It's not inappropriate and it could possibly be beneficial. But I generally wouldn't ask that sort of question. When you're applying for a software developer job, there are many more ways that it can hurt you than help you.
If a decent interviewer knows he or she has concerns about some aspect of your profile, they're going to ask multiple questions about that in the interview. If they're not asking about your grades, for example, they're probably not overly concerned about them. If you happen to get an interviewer that isn't going to follow up on areas of concern, it's very likely that they wouldn't immediately be able to articulate the nature of their concern if you asked.
If the interviewer has a concern that they can articulate but that they haven't asked about, it's unlikely that your explanation is going to sway them. If you happen to get someone that believes, for example, that grades are very important because they signal your innate intelligence or your willingness to do the occasionally arbitrary and boring things that classes require or some other attribute, it is very unlikely that you'll convince them that your grades aren't important. You may have a wonderful argument and that argument might be very persuasive to someone that doesn't think grades are terribly important to begin with. But to the person that thinks grades are important, your argument is almost certain to sound like you're making excuses or that you're trying to argue against their basic premise. That very rarely works out. And that's for arguments that you've rehearsed. If the interviewer's concern is something that you haven't considered, your off-the-cuff argument is even less likely to persuade.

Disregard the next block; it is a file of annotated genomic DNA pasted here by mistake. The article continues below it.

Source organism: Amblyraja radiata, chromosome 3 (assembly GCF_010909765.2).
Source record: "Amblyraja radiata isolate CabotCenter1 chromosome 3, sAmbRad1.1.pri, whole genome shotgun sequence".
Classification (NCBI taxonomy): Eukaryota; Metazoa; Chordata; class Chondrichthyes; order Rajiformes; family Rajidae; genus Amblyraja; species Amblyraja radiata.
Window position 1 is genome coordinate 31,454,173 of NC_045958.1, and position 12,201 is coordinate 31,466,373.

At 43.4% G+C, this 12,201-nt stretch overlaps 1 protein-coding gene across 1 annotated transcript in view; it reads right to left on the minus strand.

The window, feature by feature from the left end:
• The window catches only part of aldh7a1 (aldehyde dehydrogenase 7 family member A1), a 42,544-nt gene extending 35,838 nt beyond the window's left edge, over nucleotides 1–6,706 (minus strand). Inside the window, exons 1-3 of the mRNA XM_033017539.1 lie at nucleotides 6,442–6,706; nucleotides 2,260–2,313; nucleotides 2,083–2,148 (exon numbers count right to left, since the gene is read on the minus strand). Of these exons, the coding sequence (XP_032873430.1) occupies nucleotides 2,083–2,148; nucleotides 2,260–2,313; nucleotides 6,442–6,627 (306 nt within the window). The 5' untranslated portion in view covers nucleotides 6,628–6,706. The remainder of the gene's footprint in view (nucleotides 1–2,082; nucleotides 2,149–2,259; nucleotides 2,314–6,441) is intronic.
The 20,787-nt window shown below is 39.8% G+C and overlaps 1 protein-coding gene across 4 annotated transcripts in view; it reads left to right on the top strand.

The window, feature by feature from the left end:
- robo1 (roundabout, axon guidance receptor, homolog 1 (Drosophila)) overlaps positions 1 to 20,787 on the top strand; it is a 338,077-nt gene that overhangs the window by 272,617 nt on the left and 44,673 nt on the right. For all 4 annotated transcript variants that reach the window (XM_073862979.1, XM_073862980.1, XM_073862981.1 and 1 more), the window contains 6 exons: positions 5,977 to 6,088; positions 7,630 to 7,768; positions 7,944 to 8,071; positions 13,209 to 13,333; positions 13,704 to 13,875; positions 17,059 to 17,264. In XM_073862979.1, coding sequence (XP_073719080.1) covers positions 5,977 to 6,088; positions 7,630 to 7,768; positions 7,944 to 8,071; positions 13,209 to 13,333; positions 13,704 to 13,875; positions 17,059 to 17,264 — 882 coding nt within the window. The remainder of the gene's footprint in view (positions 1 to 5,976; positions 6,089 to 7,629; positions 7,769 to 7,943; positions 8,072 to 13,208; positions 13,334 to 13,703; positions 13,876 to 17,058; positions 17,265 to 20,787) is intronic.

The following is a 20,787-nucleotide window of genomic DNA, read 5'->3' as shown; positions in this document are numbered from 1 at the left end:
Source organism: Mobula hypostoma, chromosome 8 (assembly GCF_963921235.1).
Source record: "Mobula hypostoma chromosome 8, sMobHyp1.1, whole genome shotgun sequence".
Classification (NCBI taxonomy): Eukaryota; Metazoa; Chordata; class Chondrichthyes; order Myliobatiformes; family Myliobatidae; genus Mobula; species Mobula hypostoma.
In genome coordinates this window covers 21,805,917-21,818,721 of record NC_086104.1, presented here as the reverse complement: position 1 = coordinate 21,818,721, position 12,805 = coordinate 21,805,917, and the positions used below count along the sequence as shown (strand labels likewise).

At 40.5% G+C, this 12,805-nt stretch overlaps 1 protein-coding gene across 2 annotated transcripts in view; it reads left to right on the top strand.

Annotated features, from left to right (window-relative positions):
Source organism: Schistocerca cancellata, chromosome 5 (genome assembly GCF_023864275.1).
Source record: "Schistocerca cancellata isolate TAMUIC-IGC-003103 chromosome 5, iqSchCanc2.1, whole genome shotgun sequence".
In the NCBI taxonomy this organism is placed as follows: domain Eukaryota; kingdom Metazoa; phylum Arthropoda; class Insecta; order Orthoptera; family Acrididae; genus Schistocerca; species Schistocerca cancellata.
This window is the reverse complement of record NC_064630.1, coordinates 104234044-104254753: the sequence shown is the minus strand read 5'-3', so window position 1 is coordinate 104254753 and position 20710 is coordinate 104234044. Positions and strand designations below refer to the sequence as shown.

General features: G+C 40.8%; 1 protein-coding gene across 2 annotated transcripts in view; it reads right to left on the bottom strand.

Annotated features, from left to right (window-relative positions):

By asking the question, you're putting the interviewer on the spot and encouraging them to think about negatives related to you. Most of the time, multiple people are going to interview you and they're going to compare notes. Even if there is just one interviewer, it's likely that person would want to take some time to reflect before making a judgement. If you ask someone to articulate a concern, there is a good chance that they're going to give that concern a lot more weight when they reflect than they would if it wasn't something that was ever discussed.
In order to truthfully answer this sort of question, an interviewer would often have to disclose information that they shouldn't. In reality, the concerns that I have about one candidate are often influenced by other candidates. But just like I'm not going to discuss your performance with them, I don't want to discuss their performance with you. So I can't say "We just had another applicant that really nailed the discussion on X while your answer was mediocre".
When there are multiple openings, it's also common that you hire complementary skill-sets rather than having a simple objective measure of "best". If I have a few openings in a team that needs skills X, Y, and Z, and if one candidate is really strong in X & Y, I might interview someone that was strong in Z but known to be lacking in X & Y. My biggest concern might well be the lack of X & Y that I knew about before the interview started. And how big a deal that is might depend on whether the candidate with strong X & Y accepts the offer. But if I tell you that your lack of X is a concern when it was obvious from your resume that you didn't have X, you're going to have a rather poor impression of me and the company. And I can't tell you that your weaknesses depends on someone else deciding whether to accept an offer. So I'll likely provide some very generic feedback.